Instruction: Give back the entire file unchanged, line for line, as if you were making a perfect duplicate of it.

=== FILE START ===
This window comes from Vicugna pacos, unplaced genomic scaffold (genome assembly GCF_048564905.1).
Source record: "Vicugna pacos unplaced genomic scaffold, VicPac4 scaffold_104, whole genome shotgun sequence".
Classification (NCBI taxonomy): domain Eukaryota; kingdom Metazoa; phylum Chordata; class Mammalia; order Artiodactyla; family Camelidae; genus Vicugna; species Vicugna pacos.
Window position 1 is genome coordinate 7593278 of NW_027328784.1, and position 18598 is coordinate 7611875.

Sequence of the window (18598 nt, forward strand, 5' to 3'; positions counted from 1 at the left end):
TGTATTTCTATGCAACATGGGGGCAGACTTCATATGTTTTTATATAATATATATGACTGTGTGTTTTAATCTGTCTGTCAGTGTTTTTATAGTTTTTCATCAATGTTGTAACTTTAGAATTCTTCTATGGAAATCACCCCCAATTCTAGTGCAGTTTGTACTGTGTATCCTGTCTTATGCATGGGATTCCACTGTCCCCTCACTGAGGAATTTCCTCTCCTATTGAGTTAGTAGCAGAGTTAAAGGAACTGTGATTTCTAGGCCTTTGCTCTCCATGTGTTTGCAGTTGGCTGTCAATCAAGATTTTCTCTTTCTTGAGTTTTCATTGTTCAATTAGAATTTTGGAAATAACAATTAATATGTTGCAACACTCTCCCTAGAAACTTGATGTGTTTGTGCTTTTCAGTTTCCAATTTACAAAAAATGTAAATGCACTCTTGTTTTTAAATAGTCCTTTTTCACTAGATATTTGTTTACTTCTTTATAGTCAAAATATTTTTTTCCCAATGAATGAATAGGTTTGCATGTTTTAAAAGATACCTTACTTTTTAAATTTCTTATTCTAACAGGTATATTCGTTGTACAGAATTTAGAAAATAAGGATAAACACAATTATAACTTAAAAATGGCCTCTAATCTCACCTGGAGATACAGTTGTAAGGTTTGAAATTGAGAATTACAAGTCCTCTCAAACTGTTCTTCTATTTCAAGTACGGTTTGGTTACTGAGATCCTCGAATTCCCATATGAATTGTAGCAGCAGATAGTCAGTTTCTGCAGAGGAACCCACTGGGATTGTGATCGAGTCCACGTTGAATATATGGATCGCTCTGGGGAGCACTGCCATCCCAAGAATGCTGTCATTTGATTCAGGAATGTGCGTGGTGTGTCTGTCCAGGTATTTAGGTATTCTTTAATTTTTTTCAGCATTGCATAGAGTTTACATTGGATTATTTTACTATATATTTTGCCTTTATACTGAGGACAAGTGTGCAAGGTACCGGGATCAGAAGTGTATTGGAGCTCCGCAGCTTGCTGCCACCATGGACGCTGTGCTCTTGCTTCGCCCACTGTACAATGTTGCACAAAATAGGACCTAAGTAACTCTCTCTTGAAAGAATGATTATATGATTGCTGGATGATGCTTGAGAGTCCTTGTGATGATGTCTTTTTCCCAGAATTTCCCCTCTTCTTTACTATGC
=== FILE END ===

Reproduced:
This window comes from Vicugna pacos, unplaced genomic scaffold (genome assembly GCF_048564905.1).
Source record: "Vicugna pacos unplaced genomic scaffold, VicPac4 scaffold_104, whole genome shotgun sequence".
Classification (NCBI taxonomy): domain Eukaryota; kingdom Metazoa; phylum Chordata; class Mammalia; order Artiodactyla; family Camelidae; genus Vicugna; species Vicugna pacos.
Window position 1 is genome coordinate 7593278 of NW_027328784.1, and position 18598 is coordinate 7611875.

Sequence of the window (18598 nt, forward strand, 5' to 3'; positions counted from 1 at the left end):
TGTATTTCTATGCAACATGGGGGCAGACTTCATATGTTTTTATATAATATATATGACTGTGTGTTTTAATCTGTCTGTCAGTGTTTTTATAGTTTTTCATCAATGTTGTAACTTTAGAATTCTTCTATGGAAATCACCCCCAATTCTAGTGCAGTTTGTACTGTGTATCCTGTCTTATGCATGGGATTCCACTGTCCCCTCACTGAGGAATTTCCTCTCCTATTGAGTTAGTAGCAGAGTTAAAGGAACTGTGATTTCTAGGCCTTTGCTCTCCATGTGTTTGCAGTTGGCTGTCAATCAAGATTTTCTCTTTCTTGAGTTTTCATTGTTCAATTAGAATTTTGGAAATAACAATTAATATGTTGCAACACTCTCCCTAGAAACTTGATGTGTTTGTGCTTTTCAGTTTCCAATTTACAAAAAATGTAAATGCACTCTTGTTTTTAAATAGTCCTTTTTCACTAGATATTTGTTTACTTCTTTATAGTCAAAATATTTTTTTCCCAATGAATGAATAGGTTTGCATGTTTTAAAAGATACCTTACTTTTTAAATTTCTTATTCTAACAGGTATATTCGTTGTACAGAATTTAGAAAATAAGGATAAACACAATTATAACTTAAAAATGGCCTCTAATCTCACCTGGAGATACAGTTGTAAGGTTTGAAATTGAGAATTACAAGTCCTCTCAAACTGTTCTTCTATTTCAAGTACGGTTTGGTTACTGAGATCCTCGAATTCCCATATGAATTGTAGCAGCAGATAGTCAGTTTCTGCAGAGGAACCCACTGGGATTGTGATCGAGTCCACGTTGAATATATGGATCGCTCTGGGGAGCACTGCCATCCCAAGAATGCTGTCATTTGATTCAGGAATGTGCGTGGTGTGTCTGTCCAGGTATTTAGGTATTCTTTAATTTTTTTCAGCATTGCATAGAGTTTACATTGGATTATTTTACTATATATTTTGCCTTTATACTGAGGACAAGTGTGCAAGGTACCGGGATCAGAAGTGTATTGGAGCTCCGCAGCTTGCTGCCACCATGGACGCTGTGCTCTTGCTTCGCCCACTGTACAATGTTGCACAAAATAGGACCTAAGTAACTCTCTCTTGAAAGAATGATTATATGATTGCTGGATGATGCTTGAGAGTCCTTGTGATGATGTCTTTTTCCCAGAATTTCCCCTCTTCTTTACTATGC